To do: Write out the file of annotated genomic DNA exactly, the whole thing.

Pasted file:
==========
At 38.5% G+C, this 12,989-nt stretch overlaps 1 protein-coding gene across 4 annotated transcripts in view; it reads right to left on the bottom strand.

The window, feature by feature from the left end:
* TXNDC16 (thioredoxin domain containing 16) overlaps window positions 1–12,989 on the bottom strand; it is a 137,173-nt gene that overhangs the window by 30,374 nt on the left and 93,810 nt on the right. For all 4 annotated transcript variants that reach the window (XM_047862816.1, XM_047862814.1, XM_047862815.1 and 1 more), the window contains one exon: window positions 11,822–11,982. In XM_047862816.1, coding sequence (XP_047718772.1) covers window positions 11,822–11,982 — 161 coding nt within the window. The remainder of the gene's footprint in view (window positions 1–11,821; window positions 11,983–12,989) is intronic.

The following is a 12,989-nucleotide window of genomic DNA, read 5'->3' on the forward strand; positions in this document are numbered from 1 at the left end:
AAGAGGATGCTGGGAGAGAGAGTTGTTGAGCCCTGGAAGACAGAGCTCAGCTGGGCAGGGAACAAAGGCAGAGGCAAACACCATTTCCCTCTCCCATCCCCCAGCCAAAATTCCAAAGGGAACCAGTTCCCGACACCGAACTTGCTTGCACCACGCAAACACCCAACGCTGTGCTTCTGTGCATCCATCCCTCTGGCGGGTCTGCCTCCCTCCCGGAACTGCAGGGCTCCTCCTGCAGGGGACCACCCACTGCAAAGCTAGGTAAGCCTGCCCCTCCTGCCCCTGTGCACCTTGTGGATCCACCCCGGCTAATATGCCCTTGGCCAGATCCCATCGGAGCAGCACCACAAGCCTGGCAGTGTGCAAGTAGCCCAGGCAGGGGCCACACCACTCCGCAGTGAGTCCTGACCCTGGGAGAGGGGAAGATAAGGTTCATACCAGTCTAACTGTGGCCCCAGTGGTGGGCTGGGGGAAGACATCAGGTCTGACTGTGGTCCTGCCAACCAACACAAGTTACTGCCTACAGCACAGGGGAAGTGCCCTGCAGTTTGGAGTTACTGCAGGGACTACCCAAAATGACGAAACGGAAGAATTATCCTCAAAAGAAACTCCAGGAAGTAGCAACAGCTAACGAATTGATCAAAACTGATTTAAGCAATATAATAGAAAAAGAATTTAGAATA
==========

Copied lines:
At 38.5% G+C, this 12,989-nt stretch overlaps 1 protein-coding gene across 4 annotated transcripts in view; it reads right to left on the bottom strand.

The window, feature by feature from the left end:
* TXNDC16 (thioredoxin domain containing 16) overlaps window positions 1–12,989 on the bottom strand; it is a 137,173-nt gene that overhangs the window by 30,374 nt on the left and 93,810 nt on the right. For all 4 annotated transcript variants that reach the window (XM_047862816.1, XM_047862814.1, XM_047862815.1 and 1 more), the window contains one exon: window positions 11,822–11,982. In XM_047862816.1, coding sequence (XP_047718772.1) covers window positions 11,822–11,982 — 161 coding nt within the window. The remainder of the gene's footprint in view (window positions 1–11,821; window positions 11,983–12,989) is intronic.

The following is a 12,989-nucleotide window of genomic DNA, read 5'->3' on the forward strand; positions in this document are numbered from 1 at the left end:
AAGAGGATGCTGGGAGAGAGAGTTGTTGAGCCCTGGAAGACAGAGCTCAGCTGGGCAGGGAACAAAGGCAGAGGCAAACACCATTTCCCTCTCCCATCCCCCAGCCAAAATTCCAAAGGGAACCAGTTCCCGACACCGAACTTGCTTGCACCACGCAAACACCCAACGCTGTGCTTCTGTGCATCCATCCCTCTGGCGGGTCTGCCTCCCTCCCGGAACTGCAGGGCTCCTCCTGCAGGGGACCACCCACTGCAAAGCTAGGTAAGCCTGCCCCTCCTGCCCCTGTGCACCTTGTGGATCCACCCCGGCTAATATGCCCTTGGCCAGATCCCATCGGAGCAGCACCACAAGCCTGGCAGTGTGCAAGTAGCCCAGGCAGGGGCCACACCACTCCGCAGTGAGTCCTGACCCTGGGAGAGGGGAAGATAAGGTTCATACCAGTCTAACTGTGGCCCCAGTGGTGGGCTGGGGGAAGACATCAGGTCTGACTGTGGTCCTGCCAACCAACACAAGTTACTGCCTACAGCACAGGGGAAGTGCCCTGCAGTTTGGAGTTACTGCAGGGACTACCCAAAATGACGAAACGGAAGAATTATCCTCAAAAGAAACTCCAGGAAGTAGCAACAGCTAACGAATTGATCAAAACTGATTTAAGCAATATAATAGAAAAAGAATTTAGAATA